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Could you help me to ID this bow?


LouisXVI
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Actually the metal of the ferrule and the metal of the adjuster look different ...

The frog is German, the stick too in my view. Whether everything belongs together is another matter. The collar of the adjuster looks a it small for the stick.

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3 hours ago, Strad O Various Jr. said:

I'm not sure the bow is old enough for that to be genuine whalebone, i'm not sure if we can tell if the whalebone is real or not from the pictures we are given here.

If you look at the second photo in the original post you can see that's it's whalebone. Plastic is much more consistent in colour, it's more perfectly half-round, and it doesn't kink so much around the facets of the stick.

Whalebone was used right up to the 1970s, whereas the tramline slide to the frog is more of a pre-1940 thing.

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16 hours ago, martin swan said:

Actually the metal of the ferrule and the metal of the adjuster look different ...

The frog is German, the stick too in my view. Whether everything belongs together is another matter. The collar of the adjuster looks a it small for the stick.

What’s the significance between the ferrule and the adjuster being dissimilar in appearance based on possible variation in alloy content? 

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I would avoid in this regards words like "student" or "master/professionel" but rather say it's a Markneukirchen shop bow, made in the usual division of labour. The head follows a very common model of the period, which is often seen at bows from the CA Hoyer shop but was also used by many others; the frog was most probably made by one of the specialist suppliers, what was also very common. Features like the slightly irregular metal ring around the pearl eye are pointing to a not bad nor top quality, the wood looks good and overall workmanship ok. There's IMO no hard evidence that the parts don't go together, adjuster buttons of a smaller diameter than the stick were quite common at German bows of the period (in between the wars), also a not 100% fit of the frog due to the division of labour, as well as differences in the metal colour. At least it won't make a big difference as long as it's working well, because these kind of bows aren't of a greater value anyway.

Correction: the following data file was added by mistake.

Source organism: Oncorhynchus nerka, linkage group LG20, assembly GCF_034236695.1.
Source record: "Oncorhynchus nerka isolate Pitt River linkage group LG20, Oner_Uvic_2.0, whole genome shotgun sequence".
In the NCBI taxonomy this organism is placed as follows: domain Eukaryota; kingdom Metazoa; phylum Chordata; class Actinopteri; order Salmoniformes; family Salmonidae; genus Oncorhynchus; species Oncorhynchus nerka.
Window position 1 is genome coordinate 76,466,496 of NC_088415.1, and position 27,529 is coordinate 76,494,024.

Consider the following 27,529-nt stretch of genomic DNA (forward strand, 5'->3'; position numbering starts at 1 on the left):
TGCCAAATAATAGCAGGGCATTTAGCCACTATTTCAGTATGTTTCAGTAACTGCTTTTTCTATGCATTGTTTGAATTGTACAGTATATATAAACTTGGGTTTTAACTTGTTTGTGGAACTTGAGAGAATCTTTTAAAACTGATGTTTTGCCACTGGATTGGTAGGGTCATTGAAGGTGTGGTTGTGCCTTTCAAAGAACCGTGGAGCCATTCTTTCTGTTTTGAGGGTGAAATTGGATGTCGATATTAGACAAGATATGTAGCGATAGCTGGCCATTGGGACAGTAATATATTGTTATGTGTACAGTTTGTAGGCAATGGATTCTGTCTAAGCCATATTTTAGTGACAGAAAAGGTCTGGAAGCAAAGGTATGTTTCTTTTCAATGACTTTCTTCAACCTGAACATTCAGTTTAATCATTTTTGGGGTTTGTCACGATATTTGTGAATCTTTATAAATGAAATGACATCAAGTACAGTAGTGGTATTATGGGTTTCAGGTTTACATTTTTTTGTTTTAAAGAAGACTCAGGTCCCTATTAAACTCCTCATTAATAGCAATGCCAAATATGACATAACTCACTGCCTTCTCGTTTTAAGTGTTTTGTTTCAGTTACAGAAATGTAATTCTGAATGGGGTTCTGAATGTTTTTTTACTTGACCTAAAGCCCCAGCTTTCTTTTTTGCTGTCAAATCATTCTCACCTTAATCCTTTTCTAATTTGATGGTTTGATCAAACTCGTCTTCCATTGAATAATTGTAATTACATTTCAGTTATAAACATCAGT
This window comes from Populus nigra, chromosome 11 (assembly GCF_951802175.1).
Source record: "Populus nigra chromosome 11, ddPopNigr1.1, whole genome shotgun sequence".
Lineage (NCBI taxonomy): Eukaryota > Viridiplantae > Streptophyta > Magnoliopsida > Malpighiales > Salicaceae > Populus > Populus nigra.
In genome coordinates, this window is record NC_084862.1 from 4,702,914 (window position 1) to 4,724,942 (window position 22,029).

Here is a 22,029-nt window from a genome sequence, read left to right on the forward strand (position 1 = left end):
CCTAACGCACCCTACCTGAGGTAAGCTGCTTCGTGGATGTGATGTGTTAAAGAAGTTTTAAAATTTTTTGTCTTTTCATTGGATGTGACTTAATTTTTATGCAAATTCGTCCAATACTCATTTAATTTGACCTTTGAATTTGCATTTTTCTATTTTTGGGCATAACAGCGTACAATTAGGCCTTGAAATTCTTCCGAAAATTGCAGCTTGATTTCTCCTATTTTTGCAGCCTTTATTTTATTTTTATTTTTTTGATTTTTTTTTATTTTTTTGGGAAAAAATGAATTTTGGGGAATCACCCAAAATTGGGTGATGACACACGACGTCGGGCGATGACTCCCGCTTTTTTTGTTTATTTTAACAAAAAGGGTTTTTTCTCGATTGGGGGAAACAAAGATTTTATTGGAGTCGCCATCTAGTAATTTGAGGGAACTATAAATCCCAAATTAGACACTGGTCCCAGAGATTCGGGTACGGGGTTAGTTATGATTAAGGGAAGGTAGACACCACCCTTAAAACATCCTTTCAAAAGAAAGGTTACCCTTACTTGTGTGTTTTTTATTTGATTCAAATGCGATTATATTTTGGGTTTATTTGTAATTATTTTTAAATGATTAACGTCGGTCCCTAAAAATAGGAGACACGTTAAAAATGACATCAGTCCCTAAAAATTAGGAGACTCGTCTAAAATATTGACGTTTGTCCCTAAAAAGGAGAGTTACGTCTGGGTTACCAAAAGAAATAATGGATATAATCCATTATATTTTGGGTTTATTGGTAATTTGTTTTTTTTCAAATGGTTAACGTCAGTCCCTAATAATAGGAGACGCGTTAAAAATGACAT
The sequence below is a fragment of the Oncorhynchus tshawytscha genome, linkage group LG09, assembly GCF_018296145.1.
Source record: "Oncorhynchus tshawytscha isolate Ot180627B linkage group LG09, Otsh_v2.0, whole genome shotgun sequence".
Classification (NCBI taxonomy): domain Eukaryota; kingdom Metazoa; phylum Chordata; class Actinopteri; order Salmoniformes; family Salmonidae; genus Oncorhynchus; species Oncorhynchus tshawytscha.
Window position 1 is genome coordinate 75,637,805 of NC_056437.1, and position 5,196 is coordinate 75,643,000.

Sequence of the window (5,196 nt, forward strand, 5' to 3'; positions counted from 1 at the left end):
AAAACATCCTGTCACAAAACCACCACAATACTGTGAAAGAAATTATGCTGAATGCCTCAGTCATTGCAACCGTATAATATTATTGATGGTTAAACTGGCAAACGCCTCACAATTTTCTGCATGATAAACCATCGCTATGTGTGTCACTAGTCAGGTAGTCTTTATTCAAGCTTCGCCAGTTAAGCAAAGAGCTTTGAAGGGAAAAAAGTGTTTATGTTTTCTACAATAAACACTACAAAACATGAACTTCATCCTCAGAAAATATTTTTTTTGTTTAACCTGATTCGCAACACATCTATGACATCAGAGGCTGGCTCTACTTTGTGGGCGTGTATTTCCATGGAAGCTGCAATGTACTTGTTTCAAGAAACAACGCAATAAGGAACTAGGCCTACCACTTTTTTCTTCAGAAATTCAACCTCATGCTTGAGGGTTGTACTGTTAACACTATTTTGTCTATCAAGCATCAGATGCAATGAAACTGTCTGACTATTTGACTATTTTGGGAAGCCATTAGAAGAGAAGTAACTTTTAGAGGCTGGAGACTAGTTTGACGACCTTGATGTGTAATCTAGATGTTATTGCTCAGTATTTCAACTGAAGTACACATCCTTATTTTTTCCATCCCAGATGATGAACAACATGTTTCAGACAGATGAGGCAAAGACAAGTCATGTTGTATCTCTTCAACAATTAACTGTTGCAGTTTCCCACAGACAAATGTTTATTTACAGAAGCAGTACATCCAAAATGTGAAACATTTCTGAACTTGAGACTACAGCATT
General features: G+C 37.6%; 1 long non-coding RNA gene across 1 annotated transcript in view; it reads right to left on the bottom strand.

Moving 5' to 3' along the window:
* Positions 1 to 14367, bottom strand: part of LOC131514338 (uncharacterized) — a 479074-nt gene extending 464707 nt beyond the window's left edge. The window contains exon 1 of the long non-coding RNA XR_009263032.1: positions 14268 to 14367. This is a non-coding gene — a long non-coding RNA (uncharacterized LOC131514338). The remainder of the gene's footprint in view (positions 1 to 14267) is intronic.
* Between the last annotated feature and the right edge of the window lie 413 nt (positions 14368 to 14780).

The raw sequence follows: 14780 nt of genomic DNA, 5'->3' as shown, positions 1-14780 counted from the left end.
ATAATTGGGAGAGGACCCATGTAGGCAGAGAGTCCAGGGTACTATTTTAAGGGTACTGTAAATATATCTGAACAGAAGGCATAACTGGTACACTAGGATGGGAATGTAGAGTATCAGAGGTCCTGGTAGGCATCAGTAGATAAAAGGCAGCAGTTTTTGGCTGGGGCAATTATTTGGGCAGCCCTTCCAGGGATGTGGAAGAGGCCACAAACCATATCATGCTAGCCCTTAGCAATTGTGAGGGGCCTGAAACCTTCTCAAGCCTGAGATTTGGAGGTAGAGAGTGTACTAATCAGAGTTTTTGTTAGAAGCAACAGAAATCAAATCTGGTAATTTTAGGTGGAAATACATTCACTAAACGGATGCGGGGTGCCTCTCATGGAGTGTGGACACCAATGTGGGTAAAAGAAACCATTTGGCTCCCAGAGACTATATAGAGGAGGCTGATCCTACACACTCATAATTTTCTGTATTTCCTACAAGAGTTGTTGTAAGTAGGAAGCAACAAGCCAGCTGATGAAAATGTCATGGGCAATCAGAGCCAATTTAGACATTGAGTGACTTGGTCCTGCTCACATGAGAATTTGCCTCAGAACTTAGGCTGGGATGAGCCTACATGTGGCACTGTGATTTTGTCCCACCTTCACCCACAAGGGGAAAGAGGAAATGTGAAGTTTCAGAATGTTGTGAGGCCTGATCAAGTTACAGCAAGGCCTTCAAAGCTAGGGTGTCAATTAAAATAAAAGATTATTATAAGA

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8 hours ago, shunkpenn said:

What’s the significance between the ferrule and the adjuster being dissimilar in appearance based on possible variation in alloy content? 

Almost certainly the adjuster is not original to the bow.  The adjuster is nickel, and the frog fittings are silver.

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21 minutes ago, Brad Dorsey said:

Almost certainly the adjuster is not original to the bow.  The adjuster is nickel, and the frog fittings are silver.

OK...now I understand. I assumed it was nickel mounted from the earlier post. 

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On 5/30/2021 at 5:55 AM, LouisXVI said:

Even better, why is it a student's bow and not a proffesional one?

 

On 5/30/2021 at 8:38 AM, martin swan said:

That would be a question for Wood Butcher ...

To me, from the pictures currently provided, it looks to be a mid-century, or slightly earlier German bow, mounted in nickel.
These are a commonly encountered type of bow, clearly made in significant numbers, and done to a price (I guess all bows are made to a price, but I think you will understand what I mean).

They can be good, the wood for the sticks is often decent enough, but I have never seen any professional orchestra player here using such a bow. Therefore, I would describe it as a student bow.
Professional could mean many things, however. Teaching children to play three blind mice, if this was your paid profession, and you used this bow, could conceivably lead to be it being suitable for professional use, but this is not what I was thinking of.

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